Politicians need to decide whether new legislation is required to deal with this crime before it spreads.
The acid attack on model Katie Piper in 2008 was the first high profile assault of acid violence in the UK.
Earlier this month, a fifteen year old boy was charged with an acid attack on a woman in Romford, London, and last year model Naomi Oni (pictured) suffered an acid assault also in East London.
At the time of the attack on Piper, this type of crime was almost unheard of in the UK. Now, alarmingly, they appear to be on the increase.
Internationally, most victims are young women in countries such as Cambodia, India, Pakistan, Bangladesh, Nepal and Uganda, who are assaulted as revenge or punishment.
Children are also frequently victims, targeted as a mechanism of controlling and hurting their mothers.
The effect is to inflict lifelong physical and psychological injury, impacting women’s future capacity for work, and to form relationships, and have partners and families of their own.
Fortunately victims in wealthy Western countries often have the resources to secure treatment for their physical and psychological injuries. However women in poorer countries often face total incapacity.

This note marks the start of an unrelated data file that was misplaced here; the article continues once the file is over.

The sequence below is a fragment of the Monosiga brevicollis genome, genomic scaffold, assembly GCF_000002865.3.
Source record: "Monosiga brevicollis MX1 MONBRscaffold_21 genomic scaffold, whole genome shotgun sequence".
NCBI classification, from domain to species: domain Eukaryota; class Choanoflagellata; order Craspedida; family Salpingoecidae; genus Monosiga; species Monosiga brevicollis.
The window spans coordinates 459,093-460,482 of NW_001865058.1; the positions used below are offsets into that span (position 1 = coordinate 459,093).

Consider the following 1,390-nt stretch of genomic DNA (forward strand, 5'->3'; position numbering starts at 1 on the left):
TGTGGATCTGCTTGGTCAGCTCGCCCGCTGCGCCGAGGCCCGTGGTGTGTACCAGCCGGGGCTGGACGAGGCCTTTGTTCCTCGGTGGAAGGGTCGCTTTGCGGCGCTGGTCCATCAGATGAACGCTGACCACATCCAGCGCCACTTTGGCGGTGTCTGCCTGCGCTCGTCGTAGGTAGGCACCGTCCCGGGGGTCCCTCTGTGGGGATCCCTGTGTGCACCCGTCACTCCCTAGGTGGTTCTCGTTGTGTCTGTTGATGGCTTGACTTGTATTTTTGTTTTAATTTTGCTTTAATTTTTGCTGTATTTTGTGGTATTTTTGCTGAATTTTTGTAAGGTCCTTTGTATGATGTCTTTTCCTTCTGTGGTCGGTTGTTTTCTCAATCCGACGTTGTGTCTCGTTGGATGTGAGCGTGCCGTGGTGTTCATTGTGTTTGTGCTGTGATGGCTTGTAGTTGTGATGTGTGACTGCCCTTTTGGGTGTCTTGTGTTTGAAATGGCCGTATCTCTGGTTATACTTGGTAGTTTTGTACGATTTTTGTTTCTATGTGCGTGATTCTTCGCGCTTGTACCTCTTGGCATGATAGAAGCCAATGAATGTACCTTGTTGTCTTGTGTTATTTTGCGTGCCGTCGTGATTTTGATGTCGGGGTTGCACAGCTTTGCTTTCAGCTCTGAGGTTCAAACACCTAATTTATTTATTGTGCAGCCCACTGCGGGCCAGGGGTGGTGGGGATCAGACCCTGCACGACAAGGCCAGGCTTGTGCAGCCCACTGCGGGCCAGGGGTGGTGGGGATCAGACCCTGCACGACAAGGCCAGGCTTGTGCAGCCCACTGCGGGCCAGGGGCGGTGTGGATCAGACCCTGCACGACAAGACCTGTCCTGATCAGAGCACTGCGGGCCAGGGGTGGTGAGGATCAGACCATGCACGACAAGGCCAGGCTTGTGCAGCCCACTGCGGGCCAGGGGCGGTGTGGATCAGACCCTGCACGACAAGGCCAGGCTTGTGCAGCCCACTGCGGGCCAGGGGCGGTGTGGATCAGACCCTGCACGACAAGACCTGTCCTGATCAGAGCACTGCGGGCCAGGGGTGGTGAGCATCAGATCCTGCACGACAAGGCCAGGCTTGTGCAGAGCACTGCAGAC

Apart from the impact on a woman’s looks, injuries frequently include visual impairment or blindness or loss of eyes. The acid, thrown into the face, is frequently swallowed causing severe oral, and throat injuries, as well as damage to hands, causing disability.
Although the trend of acid violence is increasing in the UK, there is no clear pattern of the context in which it occurs, as there is internationally. The international contexts for these attacks are family, domestic, and relationship factors, as seen in the case of Katie Piper.
There is a case for more research due to the devastating impact of this crime on individuals and families. The Winston Churchill Memorial Trust published a report by barrister Shabina Begum, on the international picture for acid violence, calling for the UK to conduct large scale research to understand the emergence of this crime in the UK.
There is a need to identify high risk victims in the UK, as it is recognized that some instances of this crime are going unreported in the UK. Identification of the source of the acid and ensure steps are taken to reduce the availability of corrosive substances.
The recent episodes involving young British women resist inevitable conclusions that this is a ‘minority’ problem, rather than a concern for the mainstream population.
In addition to research, politicians need to decide whether new legislation is required to deal with this crime before it spreads.
Source: NHS Information Centre
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